This case puts a "win" in the column of the tenants, in that the New Jersey Appellate court makes it illegal for landlords to deny low income individuals who are on section 8 assistance a place to live. An interesting phenomenon that occurred here was that the appellate court avoided a possible preemption of state law by 42 USCA 1437. We will examine this statute below and see if there exists any possible questions of "judicial supremacy" involved.

What basically occurred was that the New Jersey court intentionally interpreted their own state statute as not conflicting with Federal Law. Accordingly, people with Section 8 vouchers cannot be turned away "at the doors" solely for that reason. The tenant won and was allowed to stay in her apartment.



42 USCS 1437f (1998) 

Of important note here, is that the Section 8 program has 2 main priorities. The first of course being to aid low income families with paying their rent. The second, is to promote diversity in neighborhoods. Specifically it states:

. . . (a) Authorization for assistance payments. For the purpose of aiding low income families in obtaining a decent place to live and of promoting economically mixed housing, assistance payments may be made with respect to existing housing in accordance with the provisions of this section. A public housing agency may contract to make assistance payments to itself (or any agency or instrumentality thereof) as the owner of dwelling units if such agency is subject to the same program requirements as are applied to other owners. In such cases, the Secretary may establish initial rents within applicable limits. ."



Westminster Corporation v. Elizabeth Anderson, 536 N.W.2d 340; August 29, 1995.

Basically what occurred in this fact scenario was that WestMinster corporation agreed to participate in the Section 8 program with defendant. Somewhere along the line defendant became in breach of his lease allowing the corporation to institute a termination action for the end of the lease.

The corporation did in fact initiate an action to terminate the lease, but still continued to accept payments under Minnesota's state "HUD" agency. The ultimate issue then presented was whether the corporation waived the termination action by continuing to accept payments from HUD. The tenant was not able to stop the proceedings because the court found the waiver to be non-existent. This is especially true because the corporation at least deserved rent from some source. To allow this tenant such an exception to the rule would make landlords less motivated to rent to low income families.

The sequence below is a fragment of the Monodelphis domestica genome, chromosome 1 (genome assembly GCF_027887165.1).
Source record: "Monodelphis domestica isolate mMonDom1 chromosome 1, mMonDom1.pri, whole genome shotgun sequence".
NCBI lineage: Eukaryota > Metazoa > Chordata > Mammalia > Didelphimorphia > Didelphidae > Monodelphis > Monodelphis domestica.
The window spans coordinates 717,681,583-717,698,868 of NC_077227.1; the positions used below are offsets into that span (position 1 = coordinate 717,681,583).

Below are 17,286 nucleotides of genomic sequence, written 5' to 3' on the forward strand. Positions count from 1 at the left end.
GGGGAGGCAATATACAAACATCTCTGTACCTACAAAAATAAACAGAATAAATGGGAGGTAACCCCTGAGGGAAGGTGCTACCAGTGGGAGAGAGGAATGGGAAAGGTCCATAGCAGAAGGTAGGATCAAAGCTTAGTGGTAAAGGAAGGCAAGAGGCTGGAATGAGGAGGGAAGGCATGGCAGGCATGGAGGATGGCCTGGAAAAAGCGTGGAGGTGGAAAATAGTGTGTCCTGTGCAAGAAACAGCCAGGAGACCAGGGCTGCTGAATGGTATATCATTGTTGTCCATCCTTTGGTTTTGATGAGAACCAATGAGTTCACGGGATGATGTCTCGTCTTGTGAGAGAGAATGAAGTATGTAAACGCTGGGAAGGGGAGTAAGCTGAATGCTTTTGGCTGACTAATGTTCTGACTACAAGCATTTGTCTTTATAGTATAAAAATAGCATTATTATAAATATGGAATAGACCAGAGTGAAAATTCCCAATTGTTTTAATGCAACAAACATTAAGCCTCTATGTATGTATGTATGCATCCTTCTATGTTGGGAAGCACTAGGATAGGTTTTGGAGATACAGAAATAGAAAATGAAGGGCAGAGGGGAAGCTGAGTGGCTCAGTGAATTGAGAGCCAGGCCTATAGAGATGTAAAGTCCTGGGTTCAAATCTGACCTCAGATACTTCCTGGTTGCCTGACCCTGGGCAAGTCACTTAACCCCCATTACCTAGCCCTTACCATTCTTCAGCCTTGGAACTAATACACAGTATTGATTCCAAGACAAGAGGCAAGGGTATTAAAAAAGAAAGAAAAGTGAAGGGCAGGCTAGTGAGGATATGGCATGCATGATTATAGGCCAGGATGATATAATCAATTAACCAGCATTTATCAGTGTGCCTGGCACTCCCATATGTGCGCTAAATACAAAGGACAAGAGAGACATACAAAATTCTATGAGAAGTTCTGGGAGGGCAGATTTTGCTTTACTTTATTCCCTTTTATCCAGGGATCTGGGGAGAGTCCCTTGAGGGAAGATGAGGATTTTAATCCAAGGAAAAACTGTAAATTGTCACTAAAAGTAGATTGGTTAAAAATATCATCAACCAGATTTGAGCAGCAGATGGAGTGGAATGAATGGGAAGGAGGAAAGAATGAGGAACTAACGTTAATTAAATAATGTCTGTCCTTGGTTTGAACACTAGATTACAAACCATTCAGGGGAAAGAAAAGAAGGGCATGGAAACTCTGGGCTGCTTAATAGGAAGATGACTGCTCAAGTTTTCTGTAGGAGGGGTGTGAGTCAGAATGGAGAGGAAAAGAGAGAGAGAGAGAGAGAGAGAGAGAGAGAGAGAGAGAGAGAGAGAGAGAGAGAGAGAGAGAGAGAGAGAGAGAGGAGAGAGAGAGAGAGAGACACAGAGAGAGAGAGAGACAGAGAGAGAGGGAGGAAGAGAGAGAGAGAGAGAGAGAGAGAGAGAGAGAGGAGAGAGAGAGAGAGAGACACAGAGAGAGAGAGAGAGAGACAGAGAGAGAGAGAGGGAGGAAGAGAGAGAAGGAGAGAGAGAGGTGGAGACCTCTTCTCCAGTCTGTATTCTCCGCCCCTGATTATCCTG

REAL PROPS. SERVS. MGMT. v. ANATRA, 1997 Ohio App. LEXIS 3485, July 1997 

Within this case, a landlord/housing complex corporation initiated an eviction action against a tenant who failed to pay her rent for the month of July. In response to these allegations, the tenant mentioned that the apartment was not being kept in good condition and hence started paying money into a court escrow account. This was opposed to paying the money to the landlord. In any case, this case did in fact get quite up the procedural ladder, and the landlord eventually was awarded a judgment in which the tenant was to move out.

In opposition to this judgment, the tenant raised a lack of "good cause" on the landlord's behalf for evicting her under Section 8 guidelines. The court went on to recognize the policy objectives behind Section 8, and did indeed raise the point that tenants under Section 8 will be granted a standard of "good cause" when scrutinizing a landlord's eviction practices. Ultimately, the tenant was awarded her apartment back, and the eviction proceedings were squashed. The landlord received the money in the "escrow account."



ORC Ann. 5321.07 (Anderson 1996). 

Essentially, a tenant whom has a landlord who is not doing a thing about poor living conditions can resort to statutory measures. The first is the stopping of payment of rent and depositing in a clerk of courts. The second, is an application to the court demanding an equitable remedy requiring the landlord to fix such conditions. These statutory provisions are mentioned below:

. . .(1) Deposit all rent that is due and thereafter becomes due the landlord with the clerk of the municipal or county court having jurisdiction in the territory in which the residential premises are located; 
(2) Apply to the court for an order directing the landlord to remedy the condition. As part of the application, the tenant may deposit rent pursuant to division (B)(1) of this section, may apply for an order reducing the periodic rent due the landlord until the landlord remedies the condition, and may apply for an order to use the rent deposited to remedy the condition. In any order issued pursuant to this division, the court may require the tenant to deposit rent with the clerk of court as provided in division (B)(1) of this section...